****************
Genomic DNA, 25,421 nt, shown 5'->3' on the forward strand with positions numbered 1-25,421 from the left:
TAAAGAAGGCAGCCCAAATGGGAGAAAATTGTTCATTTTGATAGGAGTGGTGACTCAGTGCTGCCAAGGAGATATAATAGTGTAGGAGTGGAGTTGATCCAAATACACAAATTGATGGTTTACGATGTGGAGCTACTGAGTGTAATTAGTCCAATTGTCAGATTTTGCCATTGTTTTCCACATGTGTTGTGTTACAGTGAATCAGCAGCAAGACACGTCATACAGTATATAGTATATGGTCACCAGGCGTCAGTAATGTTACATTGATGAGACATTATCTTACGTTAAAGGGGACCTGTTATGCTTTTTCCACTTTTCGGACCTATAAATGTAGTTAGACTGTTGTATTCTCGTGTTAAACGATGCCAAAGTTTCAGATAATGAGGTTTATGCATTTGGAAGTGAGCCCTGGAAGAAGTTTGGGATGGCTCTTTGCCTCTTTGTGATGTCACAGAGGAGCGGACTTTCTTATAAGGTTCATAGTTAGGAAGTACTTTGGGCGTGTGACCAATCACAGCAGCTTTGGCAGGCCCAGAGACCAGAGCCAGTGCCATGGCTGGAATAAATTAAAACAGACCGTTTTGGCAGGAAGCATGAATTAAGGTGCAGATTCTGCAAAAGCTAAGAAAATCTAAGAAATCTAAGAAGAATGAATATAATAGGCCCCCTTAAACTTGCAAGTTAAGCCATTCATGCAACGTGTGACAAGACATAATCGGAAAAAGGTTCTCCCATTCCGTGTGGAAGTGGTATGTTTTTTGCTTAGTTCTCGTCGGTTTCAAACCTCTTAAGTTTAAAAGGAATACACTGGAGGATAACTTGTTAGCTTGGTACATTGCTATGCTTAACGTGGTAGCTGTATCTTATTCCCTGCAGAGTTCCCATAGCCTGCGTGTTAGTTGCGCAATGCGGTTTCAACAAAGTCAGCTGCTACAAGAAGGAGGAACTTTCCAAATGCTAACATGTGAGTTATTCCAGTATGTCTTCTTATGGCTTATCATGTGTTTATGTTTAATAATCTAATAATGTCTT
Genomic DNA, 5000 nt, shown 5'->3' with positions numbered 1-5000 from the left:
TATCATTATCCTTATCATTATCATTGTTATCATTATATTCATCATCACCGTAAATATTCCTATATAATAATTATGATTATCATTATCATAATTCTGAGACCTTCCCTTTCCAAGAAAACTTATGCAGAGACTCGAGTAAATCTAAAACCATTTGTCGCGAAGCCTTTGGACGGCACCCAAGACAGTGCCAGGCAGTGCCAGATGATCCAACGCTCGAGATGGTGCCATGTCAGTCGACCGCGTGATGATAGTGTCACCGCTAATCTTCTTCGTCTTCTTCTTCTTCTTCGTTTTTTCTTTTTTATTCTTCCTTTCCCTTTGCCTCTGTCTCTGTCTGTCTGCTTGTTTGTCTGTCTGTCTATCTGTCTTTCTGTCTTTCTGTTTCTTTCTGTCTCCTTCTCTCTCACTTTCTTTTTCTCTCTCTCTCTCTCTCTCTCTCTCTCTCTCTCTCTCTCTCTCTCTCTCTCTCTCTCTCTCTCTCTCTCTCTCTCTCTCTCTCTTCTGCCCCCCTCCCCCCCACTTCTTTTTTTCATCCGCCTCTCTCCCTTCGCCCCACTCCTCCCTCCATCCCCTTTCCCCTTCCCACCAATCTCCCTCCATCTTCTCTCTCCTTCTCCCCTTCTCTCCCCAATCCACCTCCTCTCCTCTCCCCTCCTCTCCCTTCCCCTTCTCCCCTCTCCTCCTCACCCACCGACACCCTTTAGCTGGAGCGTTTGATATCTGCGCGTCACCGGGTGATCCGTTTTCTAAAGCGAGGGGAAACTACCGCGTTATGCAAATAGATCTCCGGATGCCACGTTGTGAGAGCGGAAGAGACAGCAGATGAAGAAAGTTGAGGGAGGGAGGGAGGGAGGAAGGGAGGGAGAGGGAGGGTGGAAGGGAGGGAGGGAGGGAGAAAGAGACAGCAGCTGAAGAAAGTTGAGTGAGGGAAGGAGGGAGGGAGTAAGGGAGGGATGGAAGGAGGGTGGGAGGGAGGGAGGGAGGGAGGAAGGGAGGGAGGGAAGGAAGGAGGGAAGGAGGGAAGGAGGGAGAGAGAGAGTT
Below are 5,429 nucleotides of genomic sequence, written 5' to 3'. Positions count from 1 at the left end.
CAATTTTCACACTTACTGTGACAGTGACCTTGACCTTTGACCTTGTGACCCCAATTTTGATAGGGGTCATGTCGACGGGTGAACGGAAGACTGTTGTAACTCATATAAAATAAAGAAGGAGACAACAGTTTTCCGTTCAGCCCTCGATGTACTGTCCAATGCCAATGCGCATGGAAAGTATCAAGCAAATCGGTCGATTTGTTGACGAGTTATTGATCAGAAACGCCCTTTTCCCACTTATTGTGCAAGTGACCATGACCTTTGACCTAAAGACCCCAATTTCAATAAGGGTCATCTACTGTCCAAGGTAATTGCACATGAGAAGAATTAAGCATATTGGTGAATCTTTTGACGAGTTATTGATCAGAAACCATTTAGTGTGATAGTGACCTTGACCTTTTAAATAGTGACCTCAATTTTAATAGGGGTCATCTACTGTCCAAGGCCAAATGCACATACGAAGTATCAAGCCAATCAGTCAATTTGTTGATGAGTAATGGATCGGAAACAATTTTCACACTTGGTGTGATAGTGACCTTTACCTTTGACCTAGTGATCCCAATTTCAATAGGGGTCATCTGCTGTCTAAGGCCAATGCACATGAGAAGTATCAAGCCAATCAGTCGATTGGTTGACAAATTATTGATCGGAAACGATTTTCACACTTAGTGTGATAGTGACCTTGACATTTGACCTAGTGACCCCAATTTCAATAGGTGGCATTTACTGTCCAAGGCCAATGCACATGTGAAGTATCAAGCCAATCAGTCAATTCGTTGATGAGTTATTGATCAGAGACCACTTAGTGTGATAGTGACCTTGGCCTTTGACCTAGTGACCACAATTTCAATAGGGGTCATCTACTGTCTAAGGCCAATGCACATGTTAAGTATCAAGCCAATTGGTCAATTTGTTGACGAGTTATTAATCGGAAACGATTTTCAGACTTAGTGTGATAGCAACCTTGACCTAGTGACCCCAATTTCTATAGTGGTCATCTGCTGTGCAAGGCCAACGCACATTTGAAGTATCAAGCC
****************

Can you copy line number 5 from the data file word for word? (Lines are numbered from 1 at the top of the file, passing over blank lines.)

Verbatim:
Below are 5,429 nucleotides of genomic sequence, written 5' to 3'. Positions count from 1 at the left end.